“You can’t fatten the pig on market day.” Quoting an Australian electoral strategist, Guardian journalist Gary Younge warns “You can’t go around producing anti-immigration mugs, pathologising Muslims and demonising asylum seekers for a decade and then expect a warm a reception for open borders in the few months before a referendum…. “Sooner or later, progressives are going to have to stop being stunned by these electoral defeats.”
Following the Brexit Referendum that shocked us three years ago, how Donald Trump took his seat at the head of the U.S., the success of Modi’s nationalist BJP in India, and the new Brexit party’s showing in recent European elections, Gary Younge–rightfully so, I believe– admonishes his smug, elite liberal readers, a community that finds itself left behind.
Here in full is Guardian columnist’s May 24/19 article “Shocked by the rise of the right? You weren’t really paying attention.”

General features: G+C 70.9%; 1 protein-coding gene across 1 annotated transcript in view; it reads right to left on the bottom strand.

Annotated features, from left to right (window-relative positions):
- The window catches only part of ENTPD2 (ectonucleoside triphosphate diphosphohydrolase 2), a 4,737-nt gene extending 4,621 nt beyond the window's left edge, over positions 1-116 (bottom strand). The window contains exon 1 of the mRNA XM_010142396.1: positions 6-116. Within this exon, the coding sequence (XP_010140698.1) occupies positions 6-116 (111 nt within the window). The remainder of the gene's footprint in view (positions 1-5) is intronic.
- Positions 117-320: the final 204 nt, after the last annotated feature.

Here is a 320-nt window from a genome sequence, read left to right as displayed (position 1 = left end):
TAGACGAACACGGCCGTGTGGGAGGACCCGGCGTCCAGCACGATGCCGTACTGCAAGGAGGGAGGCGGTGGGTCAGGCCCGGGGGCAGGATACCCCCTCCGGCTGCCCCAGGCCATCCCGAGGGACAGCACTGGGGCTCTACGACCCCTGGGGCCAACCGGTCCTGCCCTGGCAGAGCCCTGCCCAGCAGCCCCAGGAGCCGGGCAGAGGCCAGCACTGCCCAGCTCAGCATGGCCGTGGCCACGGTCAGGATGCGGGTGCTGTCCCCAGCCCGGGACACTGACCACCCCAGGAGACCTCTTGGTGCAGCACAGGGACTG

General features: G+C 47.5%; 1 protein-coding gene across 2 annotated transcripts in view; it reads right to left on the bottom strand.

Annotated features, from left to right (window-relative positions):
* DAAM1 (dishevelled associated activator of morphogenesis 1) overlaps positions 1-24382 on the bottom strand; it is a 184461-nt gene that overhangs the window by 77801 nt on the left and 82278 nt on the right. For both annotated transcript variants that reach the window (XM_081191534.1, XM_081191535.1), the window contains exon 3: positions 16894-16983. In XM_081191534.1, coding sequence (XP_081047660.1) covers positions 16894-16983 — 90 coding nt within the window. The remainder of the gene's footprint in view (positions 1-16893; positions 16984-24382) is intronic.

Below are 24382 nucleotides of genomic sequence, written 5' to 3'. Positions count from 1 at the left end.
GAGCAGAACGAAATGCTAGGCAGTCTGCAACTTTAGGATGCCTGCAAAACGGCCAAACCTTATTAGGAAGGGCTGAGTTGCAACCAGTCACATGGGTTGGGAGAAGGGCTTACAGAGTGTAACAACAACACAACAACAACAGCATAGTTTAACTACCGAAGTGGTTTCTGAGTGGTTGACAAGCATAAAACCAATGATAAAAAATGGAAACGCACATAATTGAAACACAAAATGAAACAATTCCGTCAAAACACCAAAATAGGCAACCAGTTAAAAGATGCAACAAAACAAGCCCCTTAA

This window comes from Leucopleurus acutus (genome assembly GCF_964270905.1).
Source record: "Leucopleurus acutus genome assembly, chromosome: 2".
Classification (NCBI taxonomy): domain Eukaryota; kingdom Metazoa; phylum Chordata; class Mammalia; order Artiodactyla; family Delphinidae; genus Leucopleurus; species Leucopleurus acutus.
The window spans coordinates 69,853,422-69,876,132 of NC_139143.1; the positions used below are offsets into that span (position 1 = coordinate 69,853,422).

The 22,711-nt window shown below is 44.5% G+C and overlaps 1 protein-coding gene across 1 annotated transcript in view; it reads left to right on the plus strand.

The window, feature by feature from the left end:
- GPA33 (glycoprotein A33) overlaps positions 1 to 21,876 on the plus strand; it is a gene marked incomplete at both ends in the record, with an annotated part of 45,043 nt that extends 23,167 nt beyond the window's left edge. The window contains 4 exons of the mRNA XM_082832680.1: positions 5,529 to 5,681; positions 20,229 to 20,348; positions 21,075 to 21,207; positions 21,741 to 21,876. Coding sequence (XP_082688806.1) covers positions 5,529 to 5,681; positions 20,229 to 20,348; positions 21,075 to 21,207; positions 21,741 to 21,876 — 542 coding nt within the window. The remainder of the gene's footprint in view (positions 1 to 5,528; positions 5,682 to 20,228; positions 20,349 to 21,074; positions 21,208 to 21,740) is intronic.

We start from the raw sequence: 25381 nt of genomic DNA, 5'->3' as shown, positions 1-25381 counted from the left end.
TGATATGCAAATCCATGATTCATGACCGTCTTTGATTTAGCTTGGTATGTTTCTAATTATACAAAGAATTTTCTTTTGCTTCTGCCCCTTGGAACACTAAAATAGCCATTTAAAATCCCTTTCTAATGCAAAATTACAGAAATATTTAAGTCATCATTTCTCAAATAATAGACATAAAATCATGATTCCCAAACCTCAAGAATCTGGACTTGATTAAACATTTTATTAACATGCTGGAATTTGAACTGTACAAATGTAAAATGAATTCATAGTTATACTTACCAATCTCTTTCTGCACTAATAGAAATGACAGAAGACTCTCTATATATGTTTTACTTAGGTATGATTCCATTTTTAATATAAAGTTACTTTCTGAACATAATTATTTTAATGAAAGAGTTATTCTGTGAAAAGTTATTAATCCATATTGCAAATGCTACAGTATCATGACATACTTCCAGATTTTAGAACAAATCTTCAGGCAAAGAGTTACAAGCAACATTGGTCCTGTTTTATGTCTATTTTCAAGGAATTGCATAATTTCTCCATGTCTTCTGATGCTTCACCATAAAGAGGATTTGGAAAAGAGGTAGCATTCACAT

I was similarly critical of ill-informed American writers and commentators who insist on ignoring a significant part of the population—the other Americans, in my review of Laila Lalami’s novel by that name a month ago.
Younge offers a useful more global perspective in this recent Guardian piece. I offer it here as further evidence of the question we face: how can those of us who read so widely and engage so actively in public debate learn how to reconnect with our entire society? Here is the full text of Younge’s comment.
“The morning after both Donald Trump’s victory and the Brexit referendum, when a mood of paralysing shock and grief overcame progressives and liberals on both sides of the Atlantic, the two most common refrains I heard were: “I don’t recognise my country any more,” and “I feel like I’ve woken up in a different country.” This period of collective disorientation was promptly joined by oppositional activity, if not activism. People who had never marched before took to the streets; those who had not donated before gave; people who had not been paying attention became engaged. Many continue.